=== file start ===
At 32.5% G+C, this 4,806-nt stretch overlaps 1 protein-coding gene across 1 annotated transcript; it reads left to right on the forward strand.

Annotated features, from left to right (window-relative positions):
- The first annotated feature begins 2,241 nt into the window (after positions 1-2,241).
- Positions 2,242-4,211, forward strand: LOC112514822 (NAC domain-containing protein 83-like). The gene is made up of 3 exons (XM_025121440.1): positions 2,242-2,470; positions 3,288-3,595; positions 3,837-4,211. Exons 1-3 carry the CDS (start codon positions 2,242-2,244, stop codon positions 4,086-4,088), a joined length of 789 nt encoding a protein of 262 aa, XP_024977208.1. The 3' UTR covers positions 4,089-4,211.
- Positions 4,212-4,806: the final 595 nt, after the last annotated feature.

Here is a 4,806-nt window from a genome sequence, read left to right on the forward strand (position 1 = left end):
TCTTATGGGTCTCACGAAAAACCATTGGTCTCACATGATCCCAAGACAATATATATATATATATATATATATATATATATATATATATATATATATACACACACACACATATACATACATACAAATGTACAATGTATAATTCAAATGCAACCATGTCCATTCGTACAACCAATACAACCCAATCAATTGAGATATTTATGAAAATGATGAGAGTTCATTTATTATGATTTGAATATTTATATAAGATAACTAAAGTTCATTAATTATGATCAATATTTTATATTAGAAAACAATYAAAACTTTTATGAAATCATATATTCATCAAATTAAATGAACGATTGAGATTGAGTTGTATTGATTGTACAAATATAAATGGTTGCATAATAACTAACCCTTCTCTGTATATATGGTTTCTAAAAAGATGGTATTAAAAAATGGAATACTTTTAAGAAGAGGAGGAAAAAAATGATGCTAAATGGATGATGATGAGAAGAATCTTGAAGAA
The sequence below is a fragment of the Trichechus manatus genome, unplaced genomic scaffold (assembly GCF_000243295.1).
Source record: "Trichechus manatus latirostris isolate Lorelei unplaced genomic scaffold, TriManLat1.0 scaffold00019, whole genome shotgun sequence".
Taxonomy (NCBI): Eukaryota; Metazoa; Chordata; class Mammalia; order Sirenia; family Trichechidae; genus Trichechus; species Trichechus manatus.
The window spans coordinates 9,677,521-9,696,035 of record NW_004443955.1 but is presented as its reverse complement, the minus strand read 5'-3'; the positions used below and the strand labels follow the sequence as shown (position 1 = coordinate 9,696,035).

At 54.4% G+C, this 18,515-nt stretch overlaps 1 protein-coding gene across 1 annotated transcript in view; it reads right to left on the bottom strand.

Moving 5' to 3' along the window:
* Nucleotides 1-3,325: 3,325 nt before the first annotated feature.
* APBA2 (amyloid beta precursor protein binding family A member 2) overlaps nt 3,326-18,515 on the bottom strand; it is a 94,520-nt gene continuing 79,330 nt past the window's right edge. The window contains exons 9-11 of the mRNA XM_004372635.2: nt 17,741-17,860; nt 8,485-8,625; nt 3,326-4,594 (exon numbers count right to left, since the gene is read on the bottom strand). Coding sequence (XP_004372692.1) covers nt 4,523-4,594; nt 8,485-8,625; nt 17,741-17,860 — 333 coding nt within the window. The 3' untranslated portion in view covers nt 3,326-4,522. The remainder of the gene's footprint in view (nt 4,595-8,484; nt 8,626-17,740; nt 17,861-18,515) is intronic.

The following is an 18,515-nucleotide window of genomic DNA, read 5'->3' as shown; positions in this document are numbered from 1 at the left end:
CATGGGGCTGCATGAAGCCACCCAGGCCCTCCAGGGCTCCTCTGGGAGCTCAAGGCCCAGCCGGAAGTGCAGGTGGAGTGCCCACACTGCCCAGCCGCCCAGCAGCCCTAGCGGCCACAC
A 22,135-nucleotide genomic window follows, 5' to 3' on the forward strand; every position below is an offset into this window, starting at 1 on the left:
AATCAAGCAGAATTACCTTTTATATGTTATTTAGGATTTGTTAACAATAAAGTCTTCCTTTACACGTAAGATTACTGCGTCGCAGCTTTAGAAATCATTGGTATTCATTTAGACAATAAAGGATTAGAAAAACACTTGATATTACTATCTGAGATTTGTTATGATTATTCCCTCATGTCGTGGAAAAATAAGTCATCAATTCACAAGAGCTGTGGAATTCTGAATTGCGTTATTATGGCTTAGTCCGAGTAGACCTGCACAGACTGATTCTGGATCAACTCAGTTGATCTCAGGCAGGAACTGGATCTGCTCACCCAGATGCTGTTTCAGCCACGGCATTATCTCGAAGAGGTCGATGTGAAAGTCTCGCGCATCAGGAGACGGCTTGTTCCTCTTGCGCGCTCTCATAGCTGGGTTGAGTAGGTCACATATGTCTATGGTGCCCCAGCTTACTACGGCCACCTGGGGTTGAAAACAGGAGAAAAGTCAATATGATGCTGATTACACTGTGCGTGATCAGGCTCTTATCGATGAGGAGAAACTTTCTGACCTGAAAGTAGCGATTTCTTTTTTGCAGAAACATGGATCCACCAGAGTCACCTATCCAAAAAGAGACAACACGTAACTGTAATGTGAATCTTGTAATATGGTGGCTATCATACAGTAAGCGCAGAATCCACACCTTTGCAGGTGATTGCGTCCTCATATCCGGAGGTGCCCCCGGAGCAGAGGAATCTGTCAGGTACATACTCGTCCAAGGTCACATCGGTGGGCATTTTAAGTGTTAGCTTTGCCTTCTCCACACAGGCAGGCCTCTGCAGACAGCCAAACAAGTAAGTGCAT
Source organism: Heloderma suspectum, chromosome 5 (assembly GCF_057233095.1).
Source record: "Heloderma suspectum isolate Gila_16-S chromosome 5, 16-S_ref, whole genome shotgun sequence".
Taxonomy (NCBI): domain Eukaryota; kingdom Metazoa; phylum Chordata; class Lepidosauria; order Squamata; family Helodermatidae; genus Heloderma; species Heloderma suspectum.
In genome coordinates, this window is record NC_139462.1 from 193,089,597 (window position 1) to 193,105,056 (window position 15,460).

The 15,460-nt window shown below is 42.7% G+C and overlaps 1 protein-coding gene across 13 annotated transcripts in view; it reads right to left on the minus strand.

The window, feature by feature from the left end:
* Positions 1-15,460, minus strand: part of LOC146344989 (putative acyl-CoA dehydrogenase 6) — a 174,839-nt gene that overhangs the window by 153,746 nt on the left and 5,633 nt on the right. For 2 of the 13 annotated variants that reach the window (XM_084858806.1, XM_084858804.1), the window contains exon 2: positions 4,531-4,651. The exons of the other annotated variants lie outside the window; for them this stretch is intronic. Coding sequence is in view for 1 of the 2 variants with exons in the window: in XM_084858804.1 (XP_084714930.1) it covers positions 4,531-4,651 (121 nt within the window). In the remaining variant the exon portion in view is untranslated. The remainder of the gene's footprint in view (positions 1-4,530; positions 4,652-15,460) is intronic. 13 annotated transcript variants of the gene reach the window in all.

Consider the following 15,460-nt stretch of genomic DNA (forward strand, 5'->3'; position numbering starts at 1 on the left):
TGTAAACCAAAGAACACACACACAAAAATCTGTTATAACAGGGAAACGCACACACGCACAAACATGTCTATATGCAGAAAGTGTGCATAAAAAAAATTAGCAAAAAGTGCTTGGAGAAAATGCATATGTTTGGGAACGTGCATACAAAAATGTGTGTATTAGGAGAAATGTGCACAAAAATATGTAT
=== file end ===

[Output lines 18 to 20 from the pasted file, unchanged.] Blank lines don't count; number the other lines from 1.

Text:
A 22,135-nucleotide genomic window follows, 5' to 3' on the forward strand; every position below is an offset into this window, starting at 1 on the left:
AATCAAGCAGAATTACCTTTTATATGTTATTTAGGATTTGTTAACAATAAAGTCTTCCTTTACACGTAAGATTACTGCGTCGCAGCTTTAGAAATCATTGGTATTCATTTAGACAATAAAGGATTAGAAAAACACTTGATATTACTATCTGAGATTTGTTATGATTATTCCCTCATGTCGTGGAAAAATAAGTCATCAATTCACAAGAGCTGTGGAATTCTGAATTGCGTTATTATGGCTTAGTCCGAGTAGACCTGCACAGACTGATTCTGGATCAACTCAGTTGATCTCAGGCAGGAACTGGATCTGCTCACCCAGATGCTGTTTCAGCCACGGCATTATCTCGAAGAGGTCGATGTGAAAGTCTCGCGCATCAGGAGACGGCTTGTTCCTCTTGCGCGCTCTCATAGCTGGGTTGAGTAGGTCACATATGTCTATGGTGCCCCAGCTTACTACGGCCACCTGGGGTTGAAAACAGGAGAAAAGTCAATATGATGCTGATTACACTGTGCGTGATCAGGCTCTTATCGATGAGGAGAAACTTTCTGACCTGAAAGTAGCGATTTCTTTTTTGCAGAAACATGGATCCACCAGAGTCACCTATCCAAAAAGAGACAACACGTAACTGTAATGTGAATCTTGTAATATGGTGGCTATCATACAGTAAGCGCAGAATCCACACCTTTGCAGGTGATTGCGTCCTCATATCCGGAGGTGCCCCCGGAGCAGAGGAATCTGTCAGGTACATACTCGTCCAAGGTCACATCGGTGGGCATTTTAAGTGTTAGCTTTGCCTTCTCCACACAGGCAGGCCTCTGCAGACAGCCAAACAAGTAAGTGCAT
Source organism: Heloderma suspectum, chromosome 5 (assembly GCF_057233095.1).